Overall, using interactomics and network rearrangements, the current study broadens our understanding of the pathophysiological context of aggregated-prone proteins. The current study provides a full map of interactome readjustments of aggregation-prone proteins during oxidative stress condition. Localization of prion protein and synuclein in the cytoplasmic SGs provides an important link between stress granule pathobiology and aggregation-prone proteins. In addition, our findings demonstrate nucleocytoplasmic transport defects after oxidative stress via dysregulation and nuclear accumulation of exportin-5. Further investigation of the linkage of prion protein and synuclein with stress granule pathobiology might highlight novel pathways involved in the aggregation of these proteins. These investigations could lead to the identification of a core pathological process involved in disease-related aggregation. In addition, the current study provides a new category for exploration ꟷstress-induced PTMsꟷ which are very important to understand the complex pathobiology of these aggregation-prone proteins. Findings from the current study provides an exciting roadmap to find out new biomarkers and therapeutic targets for neurodegenerative diseases.


Cell culture and stress induction

Neuroblastoma cell line, SH-SY5Y [23, 58], and HeLa cell line (CCL-2—ATCC) were cultured and maintained in Dulbecco’s modified DMEM supplemented with fetal bovine serum (10%) and penicillin–streptomycin (1%) at 37 °C with 5%. For SH-SY5Y cells, media was supplemented with GlutaMax (Gibco™). To induce stress, cells were exposed to media supplemented with 0.6 mM of sodium aresnite for one hour at 37 °C.

Cell lysis and Co-immunoprecipitation

Cell lysis was performed as described previously [23]. Briefly, cells were lysed (50 mM Tris–HCl, pH 8, 1% Triton X-100, 0.5% CHAPS, 1 mM DTT) on ice with protease and phosphatase inhibitors (Roch) followed by incubation at 4 °C for one hour with shaking to completely lyse them. To get rid of the cell debris, the lysates were centrifuged at 14000 rpm for 30 min at 4 °C. The co-immunoprecipitation was performed using magnetic Dynabeads protein G (Invitrogen), according to the manufacturer’s protocols. Altogether, we performed 30 co-immunoprecipitations of endogenous target proteins (PrP, synuclein and tau) with corresponding negative controls in HeLa cells under control and oxidative stress conditions followed by mass spectrometry analysis (Additional file 1: Fig. S1 A). All the bait proteins were tested in 10 biological replicates (4 biological replicates from control and 4 from stress conditions with corresponding negative controls. For mass spectrometry analysis two technical replicates were run for each biological replicate (total technical replicates, n = 60). All the validations were performed in neuroblastoma cell line (SH-SY5Y). Co-immunoprecipitations and reverse CO-IPs for validation studies were carried out in SH-SY5Y cells.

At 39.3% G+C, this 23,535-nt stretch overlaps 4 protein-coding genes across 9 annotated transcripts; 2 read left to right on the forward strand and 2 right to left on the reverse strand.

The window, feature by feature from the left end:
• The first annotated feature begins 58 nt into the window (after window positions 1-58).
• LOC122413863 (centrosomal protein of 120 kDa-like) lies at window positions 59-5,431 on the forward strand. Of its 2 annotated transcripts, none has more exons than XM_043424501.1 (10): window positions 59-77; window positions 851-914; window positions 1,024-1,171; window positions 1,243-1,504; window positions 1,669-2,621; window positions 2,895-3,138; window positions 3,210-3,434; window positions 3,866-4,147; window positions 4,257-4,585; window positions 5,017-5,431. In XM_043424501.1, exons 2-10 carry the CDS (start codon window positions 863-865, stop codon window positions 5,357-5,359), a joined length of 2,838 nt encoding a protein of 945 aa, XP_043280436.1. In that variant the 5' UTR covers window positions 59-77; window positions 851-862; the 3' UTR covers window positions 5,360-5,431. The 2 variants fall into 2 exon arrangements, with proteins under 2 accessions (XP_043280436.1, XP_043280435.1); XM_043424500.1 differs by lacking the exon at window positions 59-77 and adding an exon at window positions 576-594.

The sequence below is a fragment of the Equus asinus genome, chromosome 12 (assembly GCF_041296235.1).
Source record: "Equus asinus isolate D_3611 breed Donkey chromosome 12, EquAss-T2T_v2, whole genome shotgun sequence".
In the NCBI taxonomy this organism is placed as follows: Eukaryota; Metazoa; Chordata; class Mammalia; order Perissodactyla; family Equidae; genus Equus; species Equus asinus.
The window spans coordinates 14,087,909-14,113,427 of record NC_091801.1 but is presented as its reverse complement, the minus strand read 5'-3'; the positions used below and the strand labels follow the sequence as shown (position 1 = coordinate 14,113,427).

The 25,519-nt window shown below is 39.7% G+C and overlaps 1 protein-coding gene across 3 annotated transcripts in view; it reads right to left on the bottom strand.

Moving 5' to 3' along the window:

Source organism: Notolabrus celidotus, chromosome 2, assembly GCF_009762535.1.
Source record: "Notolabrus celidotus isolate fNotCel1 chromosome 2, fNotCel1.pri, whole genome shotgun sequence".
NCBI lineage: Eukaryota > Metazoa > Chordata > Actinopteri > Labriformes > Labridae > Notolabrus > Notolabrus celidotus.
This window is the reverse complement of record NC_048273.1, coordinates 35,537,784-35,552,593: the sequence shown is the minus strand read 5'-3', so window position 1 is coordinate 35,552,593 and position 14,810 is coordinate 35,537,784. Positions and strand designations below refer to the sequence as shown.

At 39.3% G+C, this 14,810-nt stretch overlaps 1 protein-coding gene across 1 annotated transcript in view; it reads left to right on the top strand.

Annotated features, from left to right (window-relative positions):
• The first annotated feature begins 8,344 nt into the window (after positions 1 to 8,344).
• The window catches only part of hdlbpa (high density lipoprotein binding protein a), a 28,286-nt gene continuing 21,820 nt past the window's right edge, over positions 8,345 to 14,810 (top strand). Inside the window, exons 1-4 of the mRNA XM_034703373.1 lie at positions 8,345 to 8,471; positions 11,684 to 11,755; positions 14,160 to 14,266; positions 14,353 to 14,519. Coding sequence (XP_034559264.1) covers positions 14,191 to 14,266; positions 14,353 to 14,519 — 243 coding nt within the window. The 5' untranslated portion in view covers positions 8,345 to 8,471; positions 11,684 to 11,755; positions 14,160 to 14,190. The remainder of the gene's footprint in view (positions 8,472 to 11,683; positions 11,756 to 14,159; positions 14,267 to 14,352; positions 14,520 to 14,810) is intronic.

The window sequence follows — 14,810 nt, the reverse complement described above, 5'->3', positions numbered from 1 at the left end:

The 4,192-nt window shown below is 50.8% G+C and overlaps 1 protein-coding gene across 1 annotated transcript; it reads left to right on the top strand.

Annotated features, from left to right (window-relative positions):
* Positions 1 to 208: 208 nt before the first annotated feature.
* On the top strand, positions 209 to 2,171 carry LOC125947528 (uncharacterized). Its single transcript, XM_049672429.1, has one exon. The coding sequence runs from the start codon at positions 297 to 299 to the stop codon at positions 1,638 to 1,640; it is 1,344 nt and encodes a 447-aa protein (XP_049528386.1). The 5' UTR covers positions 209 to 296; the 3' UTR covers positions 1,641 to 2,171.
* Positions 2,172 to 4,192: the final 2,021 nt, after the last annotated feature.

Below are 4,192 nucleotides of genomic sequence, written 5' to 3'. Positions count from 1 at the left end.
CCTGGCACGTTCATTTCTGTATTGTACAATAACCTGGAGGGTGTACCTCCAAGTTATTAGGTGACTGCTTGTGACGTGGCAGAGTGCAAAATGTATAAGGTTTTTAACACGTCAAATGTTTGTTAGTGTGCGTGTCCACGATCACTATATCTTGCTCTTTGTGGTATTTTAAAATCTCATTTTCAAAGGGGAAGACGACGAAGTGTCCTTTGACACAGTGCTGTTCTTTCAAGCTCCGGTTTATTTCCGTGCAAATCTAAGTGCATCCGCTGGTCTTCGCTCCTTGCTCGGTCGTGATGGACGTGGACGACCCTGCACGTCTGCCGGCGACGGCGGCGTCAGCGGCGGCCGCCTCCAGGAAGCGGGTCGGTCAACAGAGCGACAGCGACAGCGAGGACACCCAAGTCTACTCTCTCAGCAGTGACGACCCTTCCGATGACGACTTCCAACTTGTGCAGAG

Immunoblotting analysis

Immunoblotting analysis was carried out as reported previously [23]. Briefly, total cell lysates or co-immunoprecipitates were electrophoresed onto a 12% one-dimensional SDS-PAGE (in-house prepared gels) or 4–12% Bis–Tris gels (NuPAGE™ 4–12% Bis–Tris Protein Gels, Invitrogen). The expression of target proteins was analyzed by immunoblotting using overnight exposure at 4 °C to primary antibodies including anti-PrP monoclonal antibody (SAF32, 1:1000, #A03202), anti-PrP mAb (SAF70, 1:1000, #A03206), anti-α/β synuclein mAb (1:1000, #2644S), anti-exportin-5 mAb (1:1000, #12565), and anti-GAPDH polyclonal antibody (1:1000). Images were acquired using Chemi-Doc (Bio-Rad) by developing membranes into enhanced chemiluminescence solution. The band intensities were determined by densitometric analysis using Image Lab software (version 3.0.1).